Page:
A Voice from Hell
November 2007By Richard D. Courtney
Richard D. Courtney, who writes from Muncie, Indiana, is author of Normandy to the Bulge: An American Infantry GI in Europe During World War II (Southern Illinois University Press, 1997).
Este artículo: en español
Everyone has heard of Hell. But most of us just brush it off. We aren't going there, so why worry? We have better things to think about.
I used to think that way too, but now I am in Hell and it is horrible. Constant pain and no one can help me.
The day I died and faced Jesus Christ the Judge, I was all ready with my excuse list, which I had rehearsed while I was still alive. Surely He would understand and make an exception in my case. I'd be O.K.
Before I could open my mouth, He held up His hand and said to me, "Depart from Me into everlasting fire." And that was it. No second chance, no appeals, no hope.
You have two options:
Subscribe now to New Oxford Review for access to all web content at newoxfordreview.org AND the monthly print edition for as low as $38 per year.
Single article purchase:
Purchase this article for $1.95, for viewing and printing for 48 hours.
If you're already a subscriber log-in here.
Back to November 2007 Issue
|Read our posting policy
Add a comment
|I think the reason we don't ever see real evidence of Hell like this letter is that the people who are there are consumed by hate. They would never try to help anybody here because they hate us.
||Posted by: charlesmary
November 09, 2007 01:25 PM EST
|Thanks, NOR editors, for this writing on Hell.
As a retired guy,if I were a betting man, I'd wager half my 401 (k) plan that we Roman Catholics in America would never hear this from the pulpit at the ten o'clock Sunday Mass. Is there a priest in America with the chutzpah to preach on hell? Me thinks not!!!
At least that's how I see it.
|Posted by: John
November 13, 2007 09:19 AM EST
|I rememeber when the move was taken to stop the preaching about hell and make it all about love. Now people all around us wring their hands about hurting someone's feelings if they break the law and have to be incarcerated. One young lady told me several years ago that, since Jesus died for us, our sins are forgiven and we can do anything we want as we are already saved. She's in jail seving 10 years at the moment. Freedom, justice, love, marriage all take a lot of work and demand that we follow in Christ's path. If not, ... well
A couple of weeks ago, a priest started his sermon by assuring us that he was not going to preach about hell and damnation - he didn't - maybe he should have (or at least teach us about the life issues and their relation to the social justice issues before the next election)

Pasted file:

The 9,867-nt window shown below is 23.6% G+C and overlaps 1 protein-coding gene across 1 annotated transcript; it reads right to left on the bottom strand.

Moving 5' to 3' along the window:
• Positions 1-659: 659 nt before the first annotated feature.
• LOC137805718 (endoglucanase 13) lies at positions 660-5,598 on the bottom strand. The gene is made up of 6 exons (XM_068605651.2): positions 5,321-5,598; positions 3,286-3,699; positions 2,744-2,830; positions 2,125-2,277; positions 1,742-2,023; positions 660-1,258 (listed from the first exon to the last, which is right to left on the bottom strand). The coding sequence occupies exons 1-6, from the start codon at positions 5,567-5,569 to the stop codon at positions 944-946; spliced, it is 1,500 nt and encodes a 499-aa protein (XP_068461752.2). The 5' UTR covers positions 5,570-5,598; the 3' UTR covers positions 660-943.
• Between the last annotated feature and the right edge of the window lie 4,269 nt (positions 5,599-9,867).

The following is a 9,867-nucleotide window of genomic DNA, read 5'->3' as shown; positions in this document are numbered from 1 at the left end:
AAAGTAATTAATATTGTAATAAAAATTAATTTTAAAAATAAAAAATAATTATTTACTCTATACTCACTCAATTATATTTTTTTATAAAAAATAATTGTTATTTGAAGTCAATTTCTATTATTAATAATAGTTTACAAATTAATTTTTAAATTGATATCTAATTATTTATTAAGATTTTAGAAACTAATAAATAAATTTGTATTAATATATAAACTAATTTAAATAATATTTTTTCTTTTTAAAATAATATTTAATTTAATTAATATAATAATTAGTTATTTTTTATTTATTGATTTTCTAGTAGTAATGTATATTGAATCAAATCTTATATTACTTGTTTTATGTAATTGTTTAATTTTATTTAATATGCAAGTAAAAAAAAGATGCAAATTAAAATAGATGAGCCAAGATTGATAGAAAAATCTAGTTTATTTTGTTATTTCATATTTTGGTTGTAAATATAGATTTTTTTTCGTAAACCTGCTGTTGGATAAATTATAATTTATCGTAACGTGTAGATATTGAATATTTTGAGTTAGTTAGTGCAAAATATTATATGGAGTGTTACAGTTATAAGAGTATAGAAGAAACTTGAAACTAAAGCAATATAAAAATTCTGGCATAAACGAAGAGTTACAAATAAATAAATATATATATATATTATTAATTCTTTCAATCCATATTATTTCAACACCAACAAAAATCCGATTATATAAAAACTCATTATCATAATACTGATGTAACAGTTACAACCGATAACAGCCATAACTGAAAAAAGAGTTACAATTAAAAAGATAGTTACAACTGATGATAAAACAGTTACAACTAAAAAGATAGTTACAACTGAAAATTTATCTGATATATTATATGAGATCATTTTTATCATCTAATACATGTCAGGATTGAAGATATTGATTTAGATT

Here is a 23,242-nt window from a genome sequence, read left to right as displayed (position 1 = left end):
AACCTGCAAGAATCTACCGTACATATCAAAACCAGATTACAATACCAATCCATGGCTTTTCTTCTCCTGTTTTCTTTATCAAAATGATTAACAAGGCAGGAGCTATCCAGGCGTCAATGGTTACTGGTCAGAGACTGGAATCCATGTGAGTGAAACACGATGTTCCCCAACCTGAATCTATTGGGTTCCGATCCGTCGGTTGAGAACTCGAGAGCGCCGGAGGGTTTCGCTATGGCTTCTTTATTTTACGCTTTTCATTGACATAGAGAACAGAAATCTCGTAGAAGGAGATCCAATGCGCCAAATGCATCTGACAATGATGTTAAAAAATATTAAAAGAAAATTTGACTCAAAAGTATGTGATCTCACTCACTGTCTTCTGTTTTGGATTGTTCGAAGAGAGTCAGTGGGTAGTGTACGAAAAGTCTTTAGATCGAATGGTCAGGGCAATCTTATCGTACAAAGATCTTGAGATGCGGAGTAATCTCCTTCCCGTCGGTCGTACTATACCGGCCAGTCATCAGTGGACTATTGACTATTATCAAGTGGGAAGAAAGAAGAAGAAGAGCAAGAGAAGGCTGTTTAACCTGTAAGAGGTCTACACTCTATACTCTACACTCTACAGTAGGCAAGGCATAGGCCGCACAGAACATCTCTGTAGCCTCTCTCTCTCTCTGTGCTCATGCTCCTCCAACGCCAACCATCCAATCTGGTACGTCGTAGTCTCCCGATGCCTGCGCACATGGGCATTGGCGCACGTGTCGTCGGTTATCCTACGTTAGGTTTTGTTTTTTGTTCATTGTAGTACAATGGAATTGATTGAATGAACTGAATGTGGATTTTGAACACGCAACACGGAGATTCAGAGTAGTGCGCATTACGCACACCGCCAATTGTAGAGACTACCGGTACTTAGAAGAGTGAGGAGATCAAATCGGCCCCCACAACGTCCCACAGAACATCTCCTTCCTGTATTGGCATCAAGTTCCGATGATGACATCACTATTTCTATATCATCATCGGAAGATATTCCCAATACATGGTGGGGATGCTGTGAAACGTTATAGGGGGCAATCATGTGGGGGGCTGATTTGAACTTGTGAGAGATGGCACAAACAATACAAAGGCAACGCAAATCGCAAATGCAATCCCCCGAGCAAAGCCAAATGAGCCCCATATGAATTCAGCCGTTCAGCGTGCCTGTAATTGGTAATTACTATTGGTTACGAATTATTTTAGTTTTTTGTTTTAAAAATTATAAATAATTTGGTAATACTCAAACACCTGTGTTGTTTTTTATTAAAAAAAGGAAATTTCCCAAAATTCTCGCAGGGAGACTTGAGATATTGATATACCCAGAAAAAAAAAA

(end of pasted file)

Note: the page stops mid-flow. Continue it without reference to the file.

|Posted by: wunsch
November 29, 2007 05:17 PM EST
|This article, while it gets people thinking about hell, seems theologically inaccurate. I don't think anyone in hell really wants to help any of us avoid it. I think that some of the them there may be compelled by God to do so, especially by being examples of His justice. But this article paints a vignette that is too flowery for my tastes.
Hell is more awful than anyone could imagine. Hell means effectively being hated by Christ. Imagine being ridiculed by fallen angels (with their angelic intellect) forever because of the choice to squander the incredible gift offered of a share in the Divine Nature. Then there is the never-ending remorse that will ultimately include a physical body to share in the immense suffering.
I've read many times that the more indelible spiritual marks the soul has upon it from baptism, confirmation and orders, the more miserable it will be in hell. Just as there are differing degrees of glory in heaven, so too there will be different levels of misery in hell.
Try adding the word "not" after 1 Corinthians 2:9 and think about it for a while.
|Posted by: Hammer of Heretics
December 01, 2007 12:58 AM EST
|Hell is freely chosen. As such, those who are there probably think, like Sartre, that hell is other people. The more the merrier!
||Posted by: Carl Sundell
December 06, 2011 09:55 AM EST
|Add a comment
King Salman decrees the establishment of an authority to scrutinize use of 'hadith' sayings, to prevent them being used to justify violence
The Pope admits that Q&A interviews are a 'pastoral risk.' He says, 'This can make me vulnerable, but it is a risk I want to take.'
The new leader of Austria, 31-yr-old Sebastian Kurz, is described as a 'conservative Catholic' with a 'slick image.'
Himmerod Abbey, founded in 1134 by Bernard of Clairvaux, houses just six monks and will soon close.
Bishops push for a bill to abolish the death penalty as they commemorate the 20th year of a moratorium on executions.
San Francisco Archbishop Salvatore Cordileone preaches that we can see a 'living reflection of hell' in abortion, euthanasia, and homosexuality.
more news links...